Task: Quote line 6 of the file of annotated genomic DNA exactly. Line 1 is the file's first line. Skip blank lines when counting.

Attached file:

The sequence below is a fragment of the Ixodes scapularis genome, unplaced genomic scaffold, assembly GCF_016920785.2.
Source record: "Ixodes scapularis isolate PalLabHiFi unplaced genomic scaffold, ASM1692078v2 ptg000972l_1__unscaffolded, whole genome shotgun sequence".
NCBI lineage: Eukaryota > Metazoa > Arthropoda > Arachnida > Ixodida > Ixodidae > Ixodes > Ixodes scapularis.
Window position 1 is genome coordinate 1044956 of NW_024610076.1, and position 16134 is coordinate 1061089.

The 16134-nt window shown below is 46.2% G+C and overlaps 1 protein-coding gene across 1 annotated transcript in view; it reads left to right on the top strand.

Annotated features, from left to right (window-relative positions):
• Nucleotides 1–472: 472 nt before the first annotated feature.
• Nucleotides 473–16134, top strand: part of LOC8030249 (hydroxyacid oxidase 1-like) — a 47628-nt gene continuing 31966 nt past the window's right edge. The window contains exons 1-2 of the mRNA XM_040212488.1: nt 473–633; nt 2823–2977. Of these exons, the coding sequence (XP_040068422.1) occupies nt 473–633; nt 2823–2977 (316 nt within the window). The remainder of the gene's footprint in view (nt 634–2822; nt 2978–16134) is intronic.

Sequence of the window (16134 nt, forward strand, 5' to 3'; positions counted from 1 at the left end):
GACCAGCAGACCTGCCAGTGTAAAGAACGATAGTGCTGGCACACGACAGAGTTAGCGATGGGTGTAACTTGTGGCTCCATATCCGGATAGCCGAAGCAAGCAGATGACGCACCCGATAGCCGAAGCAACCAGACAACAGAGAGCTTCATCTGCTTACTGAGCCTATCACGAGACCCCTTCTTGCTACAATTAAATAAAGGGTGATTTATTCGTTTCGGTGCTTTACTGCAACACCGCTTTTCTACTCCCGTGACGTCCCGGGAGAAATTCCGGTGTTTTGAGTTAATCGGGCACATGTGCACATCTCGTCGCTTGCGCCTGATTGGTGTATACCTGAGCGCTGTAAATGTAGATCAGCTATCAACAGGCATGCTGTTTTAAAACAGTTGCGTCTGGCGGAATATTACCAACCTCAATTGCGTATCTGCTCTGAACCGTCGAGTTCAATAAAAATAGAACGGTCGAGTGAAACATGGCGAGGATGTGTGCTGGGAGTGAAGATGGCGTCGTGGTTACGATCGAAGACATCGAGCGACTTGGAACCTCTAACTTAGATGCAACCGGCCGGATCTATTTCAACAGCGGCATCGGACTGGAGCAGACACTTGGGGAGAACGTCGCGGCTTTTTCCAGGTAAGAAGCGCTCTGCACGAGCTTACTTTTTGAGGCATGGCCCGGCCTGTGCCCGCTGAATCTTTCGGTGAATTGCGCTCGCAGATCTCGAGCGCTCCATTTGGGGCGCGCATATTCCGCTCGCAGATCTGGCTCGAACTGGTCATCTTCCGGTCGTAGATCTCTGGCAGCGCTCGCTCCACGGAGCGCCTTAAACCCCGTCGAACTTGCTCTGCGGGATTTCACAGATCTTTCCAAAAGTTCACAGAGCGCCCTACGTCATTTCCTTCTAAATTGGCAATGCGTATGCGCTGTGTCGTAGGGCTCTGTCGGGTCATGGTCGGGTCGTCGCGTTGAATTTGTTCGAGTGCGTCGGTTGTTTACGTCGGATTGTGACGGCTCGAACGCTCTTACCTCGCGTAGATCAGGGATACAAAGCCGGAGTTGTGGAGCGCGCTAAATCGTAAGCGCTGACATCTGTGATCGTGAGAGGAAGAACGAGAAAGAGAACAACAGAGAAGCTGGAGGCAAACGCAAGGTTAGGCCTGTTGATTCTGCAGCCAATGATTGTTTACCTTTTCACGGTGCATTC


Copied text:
Annotated features, from left to right (window-relative positions):